B.C. health workers finally limited to one site months after order

B.C. government has for months been working to make this happen

Months after B.C.'s provincial health officer Bonnie Henry ordered all workers at seniors' care homes and other healthcare sites work solely at one location, the order is finally being fully adhered to, according to Health Minister Adrian Dix.

The cost? About $10 million per month. 

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"All 501 sites, or 100% of sites across all health authorities have now implemented single-site staffing," Dix said June 18. "All 8,878 employees who previously worked at multiple sites are now assigned to a single site."

Having care-home employees work exclusively at one site is important because, as Henry said on June 15: "most of the outbreaks in long-term care have been from healthcare workers bringing it into the facility."

Several dozen of these homes have had outbreaks so far. 

The six long-term care facilities with active outbreaks are:
•Abbotsford's Tabor long-term care home;
•Langley's Maple Hill long-term care home;
•Vancouver's Holy Family Hospital;
•Port Coquitlam's Nicola Lodge;
•Langley's Langley Lodge; and
•Abbotsford's Valhaven Home.

There is also an outbreak at Mission Memorial Hospital, which spawned the outbreaks at Tabor and at Maple Hill.

Since the pandemic began, there have been 588 cases in B.C. that are related to seniors' homes: 365 residents, and 223 staff.

Henry has explained on multiple occasions that executing her order was a complex problem. On April 2, she called it a "monumental task." Challenges included the byzantine nature of contractual arrangements. Some agreements were unionized, while other others were with a variety of private employers. 

Dix said the Ministry of Health collaborated with the Health Employers Association of B.C., health authorities and other partners to develop what he called a "wage-levelling guide," and a funding template for facility operators.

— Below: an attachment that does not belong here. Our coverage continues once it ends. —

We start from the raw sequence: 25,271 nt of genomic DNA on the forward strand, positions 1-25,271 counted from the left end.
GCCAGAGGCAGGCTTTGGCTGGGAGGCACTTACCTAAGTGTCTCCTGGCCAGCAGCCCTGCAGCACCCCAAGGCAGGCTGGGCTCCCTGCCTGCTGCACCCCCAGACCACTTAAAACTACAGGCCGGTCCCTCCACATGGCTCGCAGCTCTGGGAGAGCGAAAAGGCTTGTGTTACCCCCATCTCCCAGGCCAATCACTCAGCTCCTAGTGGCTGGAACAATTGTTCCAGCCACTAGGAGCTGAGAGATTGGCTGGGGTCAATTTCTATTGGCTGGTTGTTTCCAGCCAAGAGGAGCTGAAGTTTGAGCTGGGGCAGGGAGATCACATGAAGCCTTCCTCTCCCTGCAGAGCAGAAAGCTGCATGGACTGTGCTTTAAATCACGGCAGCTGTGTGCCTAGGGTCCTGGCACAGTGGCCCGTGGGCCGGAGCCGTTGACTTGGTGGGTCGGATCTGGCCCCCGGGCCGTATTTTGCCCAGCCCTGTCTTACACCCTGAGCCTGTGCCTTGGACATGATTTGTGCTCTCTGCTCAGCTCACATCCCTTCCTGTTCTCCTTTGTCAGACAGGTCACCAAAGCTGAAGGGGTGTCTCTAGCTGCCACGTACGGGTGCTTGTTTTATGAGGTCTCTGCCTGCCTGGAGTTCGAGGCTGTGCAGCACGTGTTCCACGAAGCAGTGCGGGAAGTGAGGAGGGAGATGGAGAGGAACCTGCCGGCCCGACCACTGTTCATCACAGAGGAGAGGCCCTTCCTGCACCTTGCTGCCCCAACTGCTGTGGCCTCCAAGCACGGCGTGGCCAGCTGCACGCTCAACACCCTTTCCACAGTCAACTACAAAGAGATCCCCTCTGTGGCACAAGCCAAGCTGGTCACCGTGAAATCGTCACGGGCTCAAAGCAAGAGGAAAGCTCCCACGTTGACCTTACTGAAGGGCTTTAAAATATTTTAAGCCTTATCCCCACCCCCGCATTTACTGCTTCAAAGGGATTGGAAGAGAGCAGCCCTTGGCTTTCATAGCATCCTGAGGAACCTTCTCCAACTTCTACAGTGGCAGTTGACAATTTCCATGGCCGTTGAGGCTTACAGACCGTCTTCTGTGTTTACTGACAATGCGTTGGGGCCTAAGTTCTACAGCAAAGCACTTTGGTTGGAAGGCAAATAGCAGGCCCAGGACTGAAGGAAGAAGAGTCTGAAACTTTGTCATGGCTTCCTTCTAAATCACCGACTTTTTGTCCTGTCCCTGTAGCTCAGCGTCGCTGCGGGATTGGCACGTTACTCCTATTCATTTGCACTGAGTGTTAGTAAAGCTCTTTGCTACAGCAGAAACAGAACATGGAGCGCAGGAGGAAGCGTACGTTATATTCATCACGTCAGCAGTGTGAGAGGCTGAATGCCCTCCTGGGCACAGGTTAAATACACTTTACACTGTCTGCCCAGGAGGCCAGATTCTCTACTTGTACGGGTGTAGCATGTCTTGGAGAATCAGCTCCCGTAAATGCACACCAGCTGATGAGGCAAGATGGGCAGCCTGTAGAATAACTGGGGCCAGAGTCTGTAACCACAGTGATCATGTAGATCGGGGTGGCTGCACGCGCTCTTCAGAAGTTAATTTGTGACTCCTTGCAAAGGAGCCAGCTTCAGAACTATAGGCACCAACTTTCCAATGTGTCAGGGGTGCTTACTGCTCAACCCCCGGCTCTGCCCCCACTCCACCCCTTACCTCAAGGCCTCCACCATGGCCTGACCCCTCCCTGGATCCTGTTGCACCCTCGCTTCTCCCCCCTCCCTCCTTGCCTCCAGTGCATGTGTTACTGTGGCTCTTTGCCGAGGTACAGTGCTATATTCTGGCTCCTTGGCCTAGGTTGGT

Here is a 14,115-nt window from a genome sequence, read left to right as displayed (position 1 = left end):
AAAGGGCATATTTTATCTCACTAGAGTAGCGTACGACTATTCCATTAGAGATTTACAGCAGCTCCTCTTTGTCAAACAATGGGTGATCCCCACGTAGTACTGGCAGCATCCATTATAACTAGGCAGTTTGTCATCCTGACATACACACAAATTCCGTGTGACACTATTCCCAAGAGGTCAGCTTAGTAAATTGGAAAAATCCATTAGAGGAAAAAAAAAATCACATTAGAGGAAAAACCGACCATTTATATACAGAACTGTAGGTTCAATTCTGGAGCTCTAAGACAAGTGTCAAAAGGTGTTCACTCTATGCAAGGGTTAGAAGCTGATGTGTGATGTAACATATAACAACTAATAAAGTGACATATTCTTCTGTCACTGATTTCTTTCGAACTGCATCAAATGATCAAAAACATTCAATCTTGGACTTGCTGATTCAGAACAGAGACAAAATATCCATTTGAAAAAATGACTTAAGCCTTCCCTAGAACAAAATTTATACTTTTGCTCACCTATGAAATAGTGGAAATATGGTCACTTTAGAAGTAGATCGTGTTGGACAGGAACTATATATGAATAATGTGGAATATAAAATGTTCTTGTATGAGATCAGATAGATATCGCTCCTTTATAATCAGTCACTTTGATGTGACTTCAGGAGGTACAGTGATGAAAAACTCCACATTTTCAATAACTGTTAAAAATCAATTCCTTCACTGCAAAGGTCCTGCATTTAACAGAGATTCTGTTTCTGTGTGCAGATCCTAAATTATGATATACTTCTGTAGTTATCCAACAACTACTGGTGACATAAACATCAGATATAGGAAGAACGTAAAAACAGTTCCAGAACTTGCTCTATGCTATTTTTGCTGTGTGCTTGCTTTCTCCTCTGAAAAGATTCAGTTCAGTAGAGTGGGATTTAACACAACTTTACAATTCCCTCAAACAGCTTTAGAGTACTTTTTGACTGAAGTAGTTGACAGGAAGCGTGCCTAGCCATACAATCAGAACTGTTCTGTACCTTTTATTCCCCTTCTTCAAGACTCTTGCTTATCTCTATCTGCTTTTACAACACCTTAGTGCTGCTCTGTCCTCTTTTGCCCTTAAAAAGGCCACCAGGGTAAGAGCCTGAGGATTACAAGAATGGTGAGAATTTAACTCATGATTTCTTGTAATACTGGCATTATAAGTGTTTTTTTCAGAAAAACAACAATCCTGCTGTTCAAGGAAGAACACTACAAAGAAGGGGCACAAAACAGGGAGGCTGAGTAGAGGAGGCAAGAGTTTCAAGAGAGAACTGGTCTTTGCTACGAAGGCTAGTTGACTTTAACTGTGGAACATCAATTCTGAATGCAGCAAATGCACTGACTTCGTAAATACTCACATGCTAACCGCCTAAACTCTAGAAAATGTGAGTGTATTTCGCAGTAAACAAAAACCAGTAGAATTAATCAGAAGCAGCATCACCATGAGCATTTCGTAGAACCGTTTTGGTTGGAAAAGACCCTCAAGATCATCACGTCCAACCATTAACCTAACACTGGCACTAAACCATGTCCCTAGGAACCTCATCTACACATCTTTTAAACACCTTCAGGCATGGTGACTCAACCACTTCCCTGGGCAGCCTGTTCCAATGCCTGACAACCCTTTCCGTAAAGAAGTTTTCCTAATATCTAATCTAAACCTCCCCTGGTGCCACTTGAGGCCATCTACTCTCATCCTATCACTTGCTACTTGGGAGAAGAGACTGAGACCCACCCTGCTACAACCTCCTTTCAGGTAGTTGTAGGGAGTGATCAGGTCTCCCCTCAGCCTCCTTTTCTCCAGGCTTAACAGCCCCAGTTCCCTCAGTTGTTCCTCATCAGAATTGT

"We have determined the process to disburse funding to health authorities through to employers – a method by which we'll monitor the commitments and expenditures," he said. 

"Facilities are currently completing their data to submit to health authorities so funding can start to flow. Individual wage increases will be retroactive to the date the site was placed under a single-site staffing order."

Dix made the announcement after he and Henry provided the latest data on the COVID-19 pandemic in the province. 

The best news of the day is that B.C. continues to have few deaths as a result of the novel coronavirus. There were no new deaths from that virus identified in the past 24 hours, leaving the death toll at 168. B.C. has only had one COVID-19-related death in the past 12 days. 

Eight people have been diagnosed with COVID-19 in the past 24 hours, making a total of 2,783 people infected since late January, when the virus first appeared in the province.

The breakdown of all COVID-19 infections by health region is:
• 950 in Vancouver Coastal Health;
• 1,441 in Fraser Health;
• 130 in Island Health;
• 197 in Interior Health; and
• 65 in Northern Health.

Of the 190 people actively battling the illness, only 10 are in hospital, with five of those in intensive care units. 

That leaves more than 87%, or 2,425 people who have recovered. 




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